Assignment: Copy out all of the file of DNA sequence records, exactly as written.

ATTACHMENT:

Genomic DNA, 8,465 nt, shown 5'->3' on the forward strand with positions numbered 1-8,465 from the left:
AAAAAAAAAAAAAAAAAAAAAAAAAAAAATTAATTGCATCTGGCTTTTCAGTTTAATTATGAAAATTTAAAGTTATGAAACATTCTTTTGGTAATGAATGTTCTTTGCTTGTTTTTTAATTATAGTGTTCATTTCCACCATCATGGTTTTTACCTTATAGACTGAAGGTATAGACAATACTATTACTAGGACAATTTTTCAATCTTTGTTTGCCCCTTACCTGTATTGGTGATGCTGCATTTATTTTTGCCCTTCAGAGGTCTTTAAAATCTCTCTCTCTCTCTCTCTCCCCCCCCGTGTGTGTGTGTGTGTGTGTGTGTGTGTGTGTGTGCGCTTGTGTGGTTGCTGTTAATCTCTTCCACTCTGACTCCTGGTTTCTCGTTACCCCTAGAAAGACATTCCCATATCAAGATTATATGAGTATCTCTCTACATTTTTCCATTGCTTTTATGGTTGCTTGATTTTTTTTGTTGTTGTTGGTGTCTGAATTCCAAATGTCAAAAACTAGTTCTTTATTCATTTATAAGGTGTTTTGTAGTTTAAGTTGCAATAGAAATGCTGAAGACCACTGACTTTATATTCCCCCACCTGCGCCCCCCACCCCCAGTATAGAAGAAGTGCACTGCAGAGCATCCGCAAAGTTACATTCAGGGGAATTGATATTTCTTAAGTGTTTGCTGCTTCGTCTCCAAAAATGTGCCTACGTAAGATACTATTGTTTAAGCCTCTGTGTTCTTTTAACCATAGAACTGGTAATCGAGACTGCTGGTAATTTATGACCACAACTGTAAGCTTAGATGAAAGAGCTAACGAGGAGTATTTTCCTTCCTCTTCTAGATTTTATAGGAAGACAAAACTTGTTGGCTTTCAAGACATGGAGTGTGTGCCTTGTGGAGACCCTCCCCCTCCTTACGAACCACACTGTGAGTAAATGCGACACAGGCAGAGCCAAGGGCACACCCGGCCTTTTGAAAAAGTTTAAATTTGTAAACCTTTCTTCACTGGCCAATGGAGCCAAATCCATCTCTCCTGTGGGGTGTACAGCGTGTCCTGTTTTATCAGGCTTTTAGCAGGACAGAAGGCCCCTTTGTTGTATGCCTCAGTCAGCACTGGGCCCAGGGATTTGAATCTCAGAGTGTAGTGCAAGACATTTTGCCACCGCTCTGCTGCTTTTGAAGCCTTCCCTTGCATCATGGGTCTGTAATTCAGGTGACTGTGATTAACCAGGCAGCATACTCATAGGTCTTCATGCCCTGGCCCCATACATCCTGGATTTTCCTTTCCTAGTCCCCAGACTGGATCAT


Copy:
Genomic DNA, 8,465 nt, shown 5'->3' on the forward strand with positions numbered 1-8,465 from the left:
AAAAAAAAAAAAAAAAAAAAAAAAAAAAATTAATTGCATCTGGCTTTTCAGTTTAATTATGAAAATTTAAAGTTATGAAACATTCTTTTGGTAATGAATGTTCTTTGCTTGTTTTTTAATTATAGTGTTCATTTCCACCATCATGGTTTTTACCTTATAGACTGAAGGTATAGACAATACTATTACTAGGACAATTTTTCAATCTTTGTTTGCCCCTTACCTGTATTGGTGATGCTGCATTTATTTTTGCCCTTCAGAGGTCTTTAAAATCTCTCTCTCTCTCTCTCTCCCCCCCCGTGTGTGTGTGTGTGTGTGTGTGTGTGTGTGTGTGCGCTTGTGTGGTTGCTGTTAATCTCTTCCACTCTGACTCCTGGTTTCTCGTTACCCCTAGAAAGACATTCCCATATCAAGATTATATGAGTATCTCTCTACATTTTTCCATTGCTTTTATGGTTGCTTGATTTTTTTTGTTGTTGTTGGTGTCTGAATTCCAAATGTCAAAAACTAGTTCTTTATTCATTTATAAGGTGTTTTGTAGTTTAAGTTGCAATAGAAATGCTGAAGACCACTGACTTTATATTCCCCCACCTGCGCCCCCCACCCCCAGTATAGAAGAAGTGCACTGCAGAGCATCCGCAAAGTTACATTCAGGGGAATTGATATTTCTTAAGTGTTTGCTGCTTCGTCTCCAAAAATGTGCCTACGTAAGATACTATTGTTTAAGCCTCTGTGTTCTTTTAACCATAGAACTGGTAATCGAGACTGCTGGTAATTTATGACCACAACTGTAAGCTTAGATGAAAGAGCTAACGAGGAGTATTTTCCTTCCTCTTCTAGATTTTATAGGAAGACAAAACTTGTTGGCTTTCAAGACATGGAGTGTGTGCCTTGTGGAGACCCTCCCCCTCCTTACGAACCACACTGTGAGTAAATGCGACACAGGCAGAGCCAAGGGCACACCCGGCCTTTTGAAAAAGTTTAAATTTGTAAACCTTTCTTCACTGGCCAATGGAGCCAAATCCATCTCTCCTGTGGGGTGTACAGCGTGTCCTGTTTTATCAGGCTTTTAGCAGGACAGAAGGCCCCTTTGTTGTATGCCTCAGTCAGCACTGGGCCCAGGGATTTGAATCTCAGAGTGTAGTGCAAGACATTTTGCCACCGCTCTGCTGCTTTTGAAGCCTTCCCTTGCATCATGGGTCTGTAATTCAGGTGACTGTGATTAACCAGGCAGCATACTCATAGGTCTTCATGCCCTGGCCCCATACATCCTGGATTTTCCTTTCCTAGTCCCCAGACTGGATCAT